On 16/11/2017 06:16, Saeed Baig wrote:
Hey guys I am thinking of perhaps writing a PEP to introduce constants to
Python. Something along the lines of Swift’s “let” syntax (e.g. “let pi =
Since I’m sort of new to this, I just wanted to ask:
- Has a PEP for this already been written? If so, where can I find the
link/info to it?
- Do you guys think it would be a good idea? Why or why not? Do you think
there’s a better way to do it? I’d like to know what others think about this
idea before making any formal submission.
I've taken part in a few discussions here on the subject.
However, if you're going to write a PEP, does that require that you have
some idea of how it would be implemented?
For example, you write this:
let A = 10
let B = 20
x = A + B
On CPython, would the byte-code compiler reduce the A+B to 30, or would
it still do the calculation?
Suppose those lets were in an imported module M:
x = M.A + M.B
Would it reduce the expression here or not? (And if so, how? Remember
that M itself is not constant, so M could have been reassigned as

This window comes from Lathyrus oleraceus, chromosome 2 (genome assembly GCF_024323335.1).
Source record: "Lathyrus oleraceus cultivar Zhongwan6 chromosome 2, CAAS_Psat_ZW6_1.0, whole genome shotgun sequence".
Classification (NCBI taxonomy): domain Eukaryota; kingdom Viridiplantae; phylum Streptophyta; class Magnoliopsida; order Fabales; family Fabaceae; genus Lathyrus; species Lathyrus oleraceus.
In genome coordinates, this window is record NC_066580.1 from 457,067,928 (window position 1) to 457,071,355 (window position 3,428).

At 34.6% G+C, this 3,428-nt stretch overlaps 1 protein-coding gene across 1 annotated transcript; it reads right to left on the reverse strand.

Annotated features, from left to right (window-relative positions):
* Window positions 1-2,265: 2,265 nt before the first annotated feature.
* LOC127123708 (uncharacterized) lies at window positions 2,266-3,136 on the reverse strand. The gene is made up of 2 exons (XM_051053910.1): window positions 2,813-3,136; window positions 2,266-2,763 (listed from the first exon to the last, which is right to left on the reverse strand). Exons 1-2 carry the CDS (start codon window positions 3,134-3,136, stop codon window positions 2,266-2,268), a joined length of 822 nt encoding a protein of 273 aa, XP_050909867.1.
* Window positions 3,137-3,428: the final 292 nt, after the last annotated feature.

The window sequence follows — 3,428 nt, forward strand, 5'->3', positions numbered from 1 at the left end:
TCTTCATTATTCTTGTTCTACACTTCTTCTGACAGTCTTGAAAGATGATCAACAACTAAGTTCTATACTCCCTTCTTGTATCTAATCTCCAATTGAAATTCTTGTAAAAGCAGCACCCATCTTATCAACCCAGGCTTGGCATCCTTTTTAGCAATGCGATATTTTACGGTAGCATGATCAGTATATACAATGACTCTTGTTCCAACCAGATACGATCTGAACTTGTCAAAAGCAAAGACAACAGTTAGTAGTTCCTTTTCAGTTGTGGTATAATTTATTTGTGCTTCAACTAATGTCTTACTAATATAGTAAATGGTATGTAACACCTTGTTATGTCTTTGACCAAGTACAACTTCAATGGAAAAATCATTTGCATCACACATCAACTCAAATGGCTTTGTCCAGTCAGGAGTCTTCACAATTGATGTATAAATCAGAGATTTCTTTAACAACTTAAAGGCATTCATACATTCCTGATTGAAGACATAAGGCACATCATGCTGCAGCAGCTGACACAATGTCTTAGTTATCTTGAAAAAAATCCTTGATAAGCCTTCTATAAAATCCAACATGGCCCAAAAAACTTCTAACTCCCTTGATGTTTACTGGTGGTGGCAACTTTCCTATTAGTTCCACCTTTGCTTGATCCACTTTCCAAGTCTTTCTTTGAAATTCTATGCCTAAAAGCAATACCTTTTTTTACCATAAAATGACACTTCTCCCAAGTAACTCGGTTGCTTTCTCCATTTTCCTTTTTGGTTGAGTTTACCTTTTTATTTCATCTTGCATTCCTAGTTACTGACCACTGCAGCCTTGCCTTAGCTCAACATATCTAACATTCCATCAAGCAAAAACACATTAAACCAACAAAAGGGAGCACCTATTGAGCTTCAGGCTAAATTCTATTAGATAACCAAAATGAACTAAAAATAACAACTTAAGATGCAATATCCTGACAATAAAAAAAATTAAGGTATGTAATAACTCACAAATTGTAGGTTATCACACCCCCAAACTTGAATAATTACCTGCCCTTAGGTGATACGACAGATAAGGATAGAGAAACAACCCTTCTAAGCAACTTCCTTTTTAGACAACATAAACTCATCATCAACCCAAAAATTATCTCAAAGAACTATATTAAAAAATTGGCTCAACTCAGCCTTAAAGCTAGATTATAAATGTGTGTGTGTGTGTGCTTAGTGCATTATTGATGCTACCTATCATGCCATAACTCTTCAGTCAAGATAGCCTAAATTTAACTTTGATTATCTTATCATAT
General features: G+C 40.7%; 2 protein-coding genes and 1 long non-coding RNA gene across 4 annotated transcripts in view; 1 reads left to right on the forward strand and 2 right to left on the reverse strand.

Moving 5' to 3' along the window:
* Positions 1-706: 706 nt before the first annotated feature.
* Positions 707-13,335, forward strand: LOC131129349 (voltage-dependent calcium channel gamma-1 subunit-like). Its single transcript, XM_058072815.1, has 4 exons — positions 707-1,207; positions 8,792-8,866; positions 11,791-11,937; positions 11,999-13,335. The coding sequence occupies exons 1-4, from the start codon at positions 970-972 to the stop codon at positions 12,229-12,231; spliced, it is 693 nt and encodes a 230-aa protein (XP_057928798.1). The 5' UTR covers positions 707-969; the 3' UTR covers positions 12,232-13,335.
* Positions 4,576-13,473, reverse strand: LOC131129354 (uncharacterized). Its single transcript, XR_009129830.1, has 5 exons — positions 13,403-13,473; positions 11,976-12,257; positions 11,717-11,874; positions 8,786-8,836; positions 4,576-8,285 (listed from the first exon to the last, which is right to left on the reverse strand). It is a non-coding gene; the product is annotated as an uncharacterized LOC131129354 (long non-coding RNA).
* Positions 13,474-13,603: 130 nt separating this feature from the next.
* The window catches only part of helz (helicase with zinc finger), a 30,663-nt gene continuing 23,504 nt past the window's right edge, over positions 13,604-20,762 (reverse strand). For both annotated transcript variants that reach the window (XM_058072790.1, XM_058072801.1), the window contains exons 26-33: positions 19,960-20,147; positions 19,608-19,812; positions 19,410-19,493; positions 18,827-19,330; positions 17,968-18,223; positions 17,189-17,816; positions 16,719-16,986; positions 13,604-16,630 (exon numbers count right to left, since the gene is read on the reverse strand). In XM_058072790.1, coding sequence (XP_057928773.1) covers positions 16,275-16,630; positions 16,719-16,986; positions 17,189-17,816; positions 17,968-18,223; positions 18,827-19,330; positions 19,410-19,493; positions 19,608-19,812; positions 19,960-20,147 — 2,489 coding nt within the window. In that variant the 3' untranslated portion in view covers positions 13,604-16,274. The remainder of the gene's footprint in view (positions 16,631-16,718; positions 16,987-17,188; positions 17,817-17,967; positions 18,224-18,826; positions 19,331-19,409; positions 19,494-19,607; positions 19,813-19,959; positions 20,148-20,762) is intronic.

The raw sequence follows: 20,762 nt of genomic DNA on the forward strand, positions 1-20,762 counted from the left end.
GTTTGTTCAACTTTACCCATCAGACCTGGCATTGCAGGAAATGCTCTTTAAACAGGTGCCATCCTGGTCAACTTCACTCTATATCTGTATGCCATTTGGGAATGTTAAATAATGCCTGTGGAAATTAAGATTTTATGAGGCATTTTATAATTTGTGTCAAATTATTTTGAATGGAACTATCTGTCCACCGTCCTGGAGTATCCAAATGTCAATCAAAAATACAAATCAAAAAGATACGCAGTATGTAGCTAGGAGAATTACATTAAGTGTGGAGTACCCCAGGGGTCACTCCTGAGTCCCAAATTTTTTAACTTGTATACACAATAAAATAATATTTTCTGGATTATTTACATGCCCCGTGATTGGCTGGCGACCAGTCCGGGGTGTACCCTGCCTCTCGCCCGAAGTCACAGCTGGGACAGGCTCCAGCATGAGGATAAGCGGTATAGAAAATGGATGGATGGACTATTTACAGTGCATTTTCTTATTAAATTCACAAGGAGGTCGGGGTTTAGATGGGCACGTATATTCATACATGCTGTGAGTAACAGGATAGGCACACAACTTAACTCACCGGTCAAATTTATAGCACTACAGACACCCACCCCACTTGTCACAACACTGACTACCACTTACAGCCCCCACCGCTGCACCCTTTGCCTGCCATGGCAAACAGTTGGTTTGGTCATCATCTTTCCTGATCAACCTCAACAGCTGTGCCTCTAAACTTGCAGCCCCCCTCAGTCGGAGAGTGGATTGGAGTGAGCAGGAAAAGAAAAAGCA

another module, or a class, so that another M.A is not a constant.)
What would happen here:
let A = 10
A = 12
Would the assignment be allowed or not? Because the way Python works
now, is that EVERY (top-level) identifier created by the user is a
variable, and can be assigned something else. To prohibit A=12 would
mean creating a new category of identifier that is fixed.
And the error would be hard to pick up at compile-time here:
M.A = 12
As the category of M.A is not known to the byte-code compiler (also that
M is not constant as I said).
Note that names are created also with 'import', 'def' and 'class', and
it might be desirable to have these constant too, for example:
let def F():